Search Warrants 

Who can issue a search warrant?

A warrant can be issued by a judicial officer, such as a Justice of the Peace, Magistrate, or Judge.

When can the police carry out a search?

The police can search you, your property, or your vehicle if:
•    They have a valid search warrant (they do not require your consent); 
•    They have your consent to carry out the search; or
•    They are otherwise permitted to by law (see below).

Can the police carry out a search without a warrant or my consent?

The police can search you without a warrant or your consent if they reasonably suspect that:
•    You are committing an offence; or
•    If you are under arrest or in police custody.

The police can search your property if they reasonably suspect that:

  • Someone is about to commit a violent offence;
  • Someone is about to cause damage to property;
  • That someone is seriously injured or dead;
  • That a serious offence has been committed inside; or
  • To look for a suspect.

The police can search your vehicle if they reasonably suspect that:

  • If it is relevant to or contains something relevant to an offence;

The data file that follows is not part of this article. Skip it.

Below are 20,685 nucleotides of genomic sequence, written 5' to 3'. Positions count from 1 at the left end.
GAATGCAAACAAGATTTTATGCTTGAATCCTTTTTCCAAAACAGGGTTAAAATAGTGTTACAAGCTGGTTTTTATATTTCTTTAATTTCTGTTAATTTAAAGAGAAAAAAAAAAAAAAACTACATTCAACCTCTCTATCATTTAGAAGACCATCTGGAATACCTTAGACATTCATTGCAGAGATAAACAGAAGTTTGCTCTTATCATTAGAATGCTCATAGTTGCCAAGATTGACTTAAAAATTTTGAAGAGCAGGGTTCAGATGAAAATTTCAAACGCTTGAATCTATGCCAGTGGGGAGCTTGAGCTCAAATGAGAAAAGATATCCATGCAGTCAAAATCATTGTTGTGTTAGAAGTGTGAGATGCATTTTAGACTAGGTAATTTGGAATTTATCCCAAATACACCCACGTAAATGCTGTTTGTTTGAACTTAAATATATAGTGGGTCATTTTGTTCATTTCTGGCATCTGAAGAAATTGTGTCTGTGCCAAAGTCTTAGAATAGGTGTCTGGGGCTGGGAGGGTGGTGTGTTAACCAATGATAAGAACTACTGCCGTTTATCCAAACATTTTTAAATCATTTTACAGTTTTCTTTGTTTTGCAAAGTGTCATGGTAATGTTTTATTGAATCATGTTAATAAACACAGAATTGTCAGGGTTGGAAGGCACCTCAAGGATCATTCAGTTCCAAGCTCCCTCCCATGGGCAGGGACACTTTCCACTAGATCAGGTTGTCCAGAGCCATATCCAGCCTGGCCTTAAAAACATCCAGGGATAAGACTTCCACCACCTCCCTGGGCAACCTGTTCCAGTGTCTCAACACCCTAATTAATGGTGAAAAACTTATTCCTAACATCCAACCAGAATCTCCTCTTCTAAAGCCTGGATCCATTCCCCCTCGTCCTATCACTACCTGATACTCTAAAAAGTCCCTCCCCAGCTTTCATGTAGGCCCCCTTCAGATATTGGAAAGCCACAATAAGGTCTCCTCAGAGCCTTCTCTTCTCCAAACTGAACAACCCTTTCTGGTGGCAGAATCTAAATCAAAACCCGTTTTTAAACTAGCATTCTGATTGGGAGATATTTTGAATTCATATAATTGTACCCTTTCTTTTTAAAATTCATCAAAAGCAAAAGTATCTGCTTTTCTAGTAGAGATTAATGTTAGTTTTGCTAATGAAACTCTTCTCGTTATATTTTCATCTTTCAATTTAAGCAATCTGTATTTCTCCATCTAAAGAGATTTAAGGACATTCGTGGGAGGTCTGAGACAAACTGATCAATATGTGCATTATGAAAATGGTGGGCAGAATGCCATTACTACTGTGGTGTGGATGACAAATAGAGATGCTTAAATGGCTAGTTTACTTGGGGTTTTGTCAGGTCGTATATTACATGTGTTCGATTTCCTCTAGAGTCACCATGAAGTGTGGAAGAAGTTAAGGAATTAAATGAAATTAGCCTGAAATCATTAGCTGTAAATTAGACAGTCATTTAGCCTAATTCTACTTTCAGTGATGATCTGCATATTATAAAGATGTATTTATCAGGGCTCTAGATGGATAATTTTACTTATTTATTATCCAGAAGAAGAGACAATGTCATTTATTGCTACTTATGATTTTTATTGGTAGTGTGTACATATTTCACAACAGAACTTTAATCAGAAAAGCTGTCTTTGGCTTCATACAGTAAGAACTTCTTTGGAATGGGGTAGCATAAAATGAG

• That a serious offence has been committed; or
  • To look for a suspect.

A “serious offence” means anything that carries a maximum penalty of more than 5 years imprisonment. 

What do the police need to tell me?

Police must:

  • Identify themselves;
  • Inform you of the powers they want to exercise;
  • Inform you of the legal basis for exercising those powers; and
  • Provide you with the opportunity to consent or refuse consent.

If there is a search warrant, they must provide you with a copy of it.

Police do not have to provide you with the above if they believe that it will endanger any person, or jeopardise the search. For example, if a violent crime is being committed, or has been committed.

The police must also let you observe the search being conducted, unless they reasonably believe that you will obstruct the search, or it is impracticable to do so. 

The police can search your property even if you are not home, but must leave a copy of the search warrant, and a notice letting you know that your place has been searched.

Searches with a search warrant are ordinarily recorded on camera, and a copy of the search warrant video must be provided to you or your lawyer.


 

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